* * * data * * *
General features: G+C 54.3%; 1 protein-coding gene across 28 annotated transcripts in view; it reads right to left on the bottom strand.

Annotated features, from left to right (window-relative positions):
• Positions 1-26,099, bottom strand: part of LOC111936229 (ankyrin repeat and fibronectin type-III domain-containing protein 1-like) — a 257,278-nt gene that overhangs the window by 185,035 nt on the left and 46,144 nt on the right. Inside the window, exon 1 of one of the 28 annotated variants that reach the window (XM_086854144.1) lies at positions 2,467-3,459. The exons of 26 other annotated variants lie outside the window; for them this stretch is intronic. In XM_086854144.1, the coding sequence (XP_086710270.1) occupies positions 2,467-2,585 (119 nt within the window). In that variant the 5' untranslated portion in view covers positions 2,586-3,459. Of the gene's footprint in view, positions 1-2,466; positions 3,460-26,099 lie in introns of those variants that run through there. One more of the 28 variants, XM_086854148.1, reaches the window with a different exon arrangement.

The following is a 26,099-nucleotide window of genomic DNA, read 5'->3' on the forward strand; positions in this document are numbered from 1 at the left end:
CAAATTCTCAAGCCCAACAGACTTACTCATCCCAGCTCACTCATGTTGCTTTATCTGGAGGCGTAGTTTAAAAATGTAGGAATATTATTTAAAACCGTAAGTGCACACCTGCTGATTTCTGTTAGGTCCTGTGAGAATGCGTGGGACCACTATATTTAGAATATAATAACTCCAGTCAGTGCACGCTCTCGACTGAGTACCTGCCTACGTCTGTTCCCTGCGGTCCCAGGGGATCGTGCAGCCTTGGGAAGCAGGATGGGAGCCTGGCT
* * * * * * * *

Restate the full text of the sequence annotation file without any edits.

General features: G+C 54.3%; 1 protein-coding gene across 28 annotated transcripts in view; it reads right to left on the bottom strand.

Annotated features, from left to right (window-relative positions):
• Positions 1-26,099, bottom strand: part of LOC111936229 (ankyrin repeat and fibronectin type-III domain-containing protein 1-like) — a 257,278-nt gene that overhangs the window by 185,035 nt on the left and 46,144 nt on the right. Inside the window, exon 1 of one of the 28 annotated variants that reach the window (XM_086854144.1) lies at positions 2,467-3,459. The exons of 26 other annotated variants lie outside the window; for them this stretch is intronic. In XM_086854144.1, the coding sequence (XP_086710270.1) occupies positions 2,467-2,585 (119 nt within the window). In that variant the 5' untranslated portion in view covers positions 2,586-3,459. Of the gene's footprint in view, positions 1-2,466; positions 3,460-26,099 lie in introns of those variants that run through there. One more of the 28 variants, XM_086854148.1, reaches the window with a different exon arrangement.

The following is a 26,099-nucleotide window of genomic DNA, read 5'->3' on the forward strand; positions in this document are numbered from 1 at the left end:
CAAATTCTCAAGCCCAACAGACTTACTCATCCCAGCTCACTCATGTTGCTTTATCTGGAGGCGTAGTTTAAAAATGTAGGAATATTATTTAAAACCGTAAGTGCACACCTGCTGATTTCTGTTAGGTCCTGTGAGAATGCGTGGGACCACTATATTTAGAATATAATAACTCCAGTCAGTGCACGCTCTCGACTGAGTACCTGCCTACGTCTGTTCCCTGCGGTCCCAGGGGATCGTGCAGCCTTGGGAAGCAGGATGGGAGCCTGGCT